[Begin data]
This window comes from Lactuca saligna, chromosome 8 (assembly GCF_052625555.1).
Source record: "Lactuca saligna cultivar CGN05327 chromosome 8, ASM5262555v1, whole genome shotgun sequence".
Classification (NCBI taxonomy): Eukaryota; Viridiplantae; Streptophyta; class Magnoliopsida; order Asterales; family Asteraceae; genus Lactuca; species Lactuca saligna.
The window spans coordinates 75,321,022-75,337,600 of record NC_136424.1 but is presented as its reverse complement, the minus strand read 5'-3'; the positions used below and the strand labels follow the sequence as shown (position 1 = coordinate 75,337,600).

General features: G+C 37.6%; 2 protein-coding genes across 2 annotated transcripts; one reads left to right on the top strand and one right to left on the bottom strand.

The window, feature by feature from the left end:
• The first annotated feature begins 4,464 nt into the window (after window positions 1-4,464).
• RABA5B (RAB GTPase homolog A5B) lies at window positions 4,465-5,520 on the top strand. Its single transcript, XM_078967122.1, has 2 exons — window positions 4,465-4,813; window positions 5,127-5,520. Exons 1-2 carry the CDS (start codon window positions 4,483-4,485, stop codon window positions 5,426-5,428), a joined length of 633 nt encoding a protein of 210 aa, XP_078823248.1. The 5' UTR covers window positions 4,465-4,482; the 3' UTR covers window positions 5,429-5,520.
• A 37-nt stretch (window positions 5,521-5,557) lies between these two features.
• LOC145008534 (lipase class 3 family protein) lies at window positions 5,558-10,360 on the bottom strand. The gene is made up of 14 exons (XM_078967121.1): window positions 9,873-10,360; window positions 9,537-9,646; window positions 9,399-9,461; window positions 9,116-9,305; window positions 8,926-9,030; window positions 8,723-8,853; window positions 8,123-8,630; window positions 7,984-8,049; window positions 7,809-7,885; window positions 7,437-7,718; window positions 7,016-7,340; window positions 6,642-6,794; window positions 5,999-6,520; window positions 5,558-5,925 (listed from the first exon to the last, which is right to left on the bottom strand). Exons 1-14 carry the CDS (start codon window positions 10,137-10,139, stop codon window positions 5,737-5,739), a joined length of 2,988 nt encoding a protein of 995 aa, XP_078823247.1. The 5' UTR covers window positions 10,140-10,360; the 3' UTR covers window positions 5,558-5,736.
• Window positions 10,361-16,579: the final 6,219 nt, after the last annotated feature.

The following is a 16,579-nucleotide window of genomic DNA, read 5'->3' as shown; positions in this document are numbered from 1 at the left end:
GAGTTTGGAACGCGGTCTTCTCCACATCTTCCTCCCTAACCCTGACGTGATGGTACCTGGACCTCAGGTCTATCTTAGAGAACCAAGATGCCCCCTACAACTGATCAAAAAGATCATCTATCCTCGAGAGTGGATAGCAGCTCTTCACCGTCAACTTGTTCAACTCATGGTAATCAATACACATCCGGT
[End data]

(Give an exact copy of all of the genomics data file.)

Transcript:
This window comes from Lactuca saligna, chromosome 8 (assembly GCF_052625555.1).
Source record: "Lactuca saligna cultivar CGN05327 chromosome 8, ASM5262555v1, whole genome shotgun sequence".
Classification (NCBI taxonomy): Eukaryota; Viridiplantae; Streptophyta; class Magnoliopsida; order Asterales; family Asteraceae; genus Lactuca; species Lactuca saligna.
The window spans coordinates 75,321,022-75,337,600 of record NC_136424.1 but is presented as its reverse complement, the minus strand read 5'-3'; the positions used below and the strand labels follow the sequence as shown (position 1 = coordinate 75,337,600).

General features: G+C 37.6%; 2 protein-coding genes across 2 annotated transcripts; one reads left to right on the top strand and one right to left on the bottom strand.

The window, feature by feature from the left end:
• The first annotated feature begins 4,464 nt into the window (after window positions 1-4,464).
• RABA5B (RAB GTPase homolog A5B) lies at window positions 4,465-5,520 on the top strand. Its single transcript, XM_078967122.1, has 2 exons — window positions 4,465-4,813; window positions 5,127-5,520. Exons 1-2 carry the CDS (start codon window positions 4,483-4,485, stop codon window positions 5,426-5,428), a joined length of 633 nt encoding a protein of 210 aa, XP_078823248.1. The 5' UTR covers window positions 4,465-4,482; the 3' UTR covers window positions 5,429-5,520.
• A 37-nt stretch (window positions 5,521-5,557) lies between these two features.
• LOC145008534 (lipase class 3 family protein) lies at window positions 5,558-10,360 on the bottom strand. The gene is made up of 14 exons (XM_078967121.1): window positions 9,873-10,360; window positions 9,537-9,646; window positions 9,399-9,461; window positions 9,116-9,305; window positions 8,926-9,030; window positions 8,723-8,853; window positions 8,123-8,630; window positions 7,984-8,049; window positions 7,809-7,885; window positions 7,437-7,718; window positions 7,016-7,340; window positions 6,642-6,794; window positions 5,999-6,520; window positions 5,558-5,925 (listed from the first exon to the last, which is right to left on the bottom strand). Exons 1-14 carry the CDS (start codon window positions 10,137-10,139, stop codon window positions 5,737-5,739), a joined length of 2,988 nt encoding a protein of 995 aa, XP_078823247.1. The 5' UTR covers window positions 10,140-10,360; the 3' UTR covers window positions 5,558-5,736.
• Window positions 10,361-16,579: the final 6,219 nt, after the last annotated feature.

The following is a 16,579-nucleotide window of genomic DNA, read 5'->3' as shown; positions in this document are numbered from 1 at the left end:
GAGTTTGGAACGCGGTCTTCTCCACATCTTCCTCCCTAACCCTGACGTGATGGTACCTGGACCTCAGGTCTATCTTAGAGAACCAAGATGCCCCCTACAACTGATCAAAAAGATCATCTATCCTCGAGAGTGGATAGCAGCTCTTCACCGTCAACTTGTTCAACTCATGGTAATCAATACACATCCGGT